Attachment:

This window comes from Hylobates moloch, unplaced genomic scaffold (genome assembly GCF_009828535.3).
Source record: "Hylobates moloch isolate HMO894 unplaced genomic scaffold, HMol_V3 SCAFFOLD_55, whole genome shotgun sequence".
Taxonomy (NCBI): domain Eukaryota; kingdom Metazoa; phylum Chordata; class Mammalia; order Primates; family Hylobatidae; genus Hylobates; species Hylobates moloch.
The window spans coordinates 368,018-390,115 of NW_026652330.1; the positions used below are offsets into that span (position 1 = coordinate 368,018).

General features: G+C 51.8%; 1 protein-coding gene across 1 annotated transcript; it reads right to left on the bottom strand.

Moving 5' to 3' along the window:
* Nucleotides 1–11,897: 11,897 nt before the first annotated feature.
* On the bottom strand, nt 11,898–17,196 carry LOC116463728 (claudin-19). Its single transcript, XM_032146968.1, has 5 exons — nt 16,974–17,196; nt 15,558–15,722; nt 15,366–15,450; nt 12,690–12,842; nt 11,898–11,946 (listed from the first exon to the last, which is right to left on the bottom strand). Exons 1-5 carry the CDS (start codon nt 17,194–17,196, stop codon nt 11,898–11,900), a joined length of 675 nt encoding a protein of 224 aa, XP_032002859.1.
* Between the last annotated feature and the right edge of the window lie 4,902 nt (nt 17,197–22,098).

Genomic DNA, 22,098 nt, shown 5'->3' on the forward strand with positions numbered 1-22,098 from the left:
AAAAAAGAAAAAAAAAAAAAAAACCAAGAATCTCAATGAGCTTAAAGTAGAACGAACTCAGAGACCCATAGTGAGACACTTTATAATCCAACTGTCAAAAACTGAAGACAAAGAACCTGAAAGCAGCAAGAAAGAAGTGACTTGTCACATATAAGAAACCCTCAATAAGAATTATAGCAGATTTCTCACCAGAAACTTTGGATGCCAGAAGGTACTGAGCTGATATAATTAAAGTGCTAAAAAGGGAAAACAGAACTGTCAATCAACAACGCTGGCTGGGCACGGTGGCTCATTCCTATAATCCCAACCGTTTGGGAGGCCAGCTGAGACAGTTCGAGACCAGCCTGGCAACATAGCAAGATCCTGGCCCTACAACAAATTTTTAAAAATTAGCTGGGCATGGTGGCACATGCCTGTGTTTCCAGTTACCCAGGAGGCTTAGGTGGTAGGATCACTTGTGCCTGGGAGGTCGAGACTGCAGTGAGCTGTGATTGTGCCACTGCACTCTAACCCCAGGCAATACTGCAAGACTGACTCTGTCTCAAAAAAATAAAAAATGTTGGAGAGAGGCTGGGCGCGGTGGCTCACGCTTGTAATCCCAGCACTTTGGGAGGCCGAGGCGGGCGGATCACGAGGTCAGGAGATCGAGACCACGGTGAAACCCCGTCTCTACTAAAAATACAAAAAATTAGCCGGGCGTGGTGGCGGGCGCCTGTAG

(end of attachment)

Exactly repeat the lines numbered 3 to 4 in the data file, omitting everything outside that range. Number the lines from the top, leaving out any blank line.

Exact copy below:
Taxonomy (NCBI): domain Eukaryota; kingdom Metazoa; phylum Chordata; class Mammalia; order Primates; family Hylobatidae; genus Hylobates; species Hylobates moloch.
The window spans coordinates 368,018-390,115 of NW_026652330.1; the positions used below are offsets into that span (position 1 = coordinate 368,018).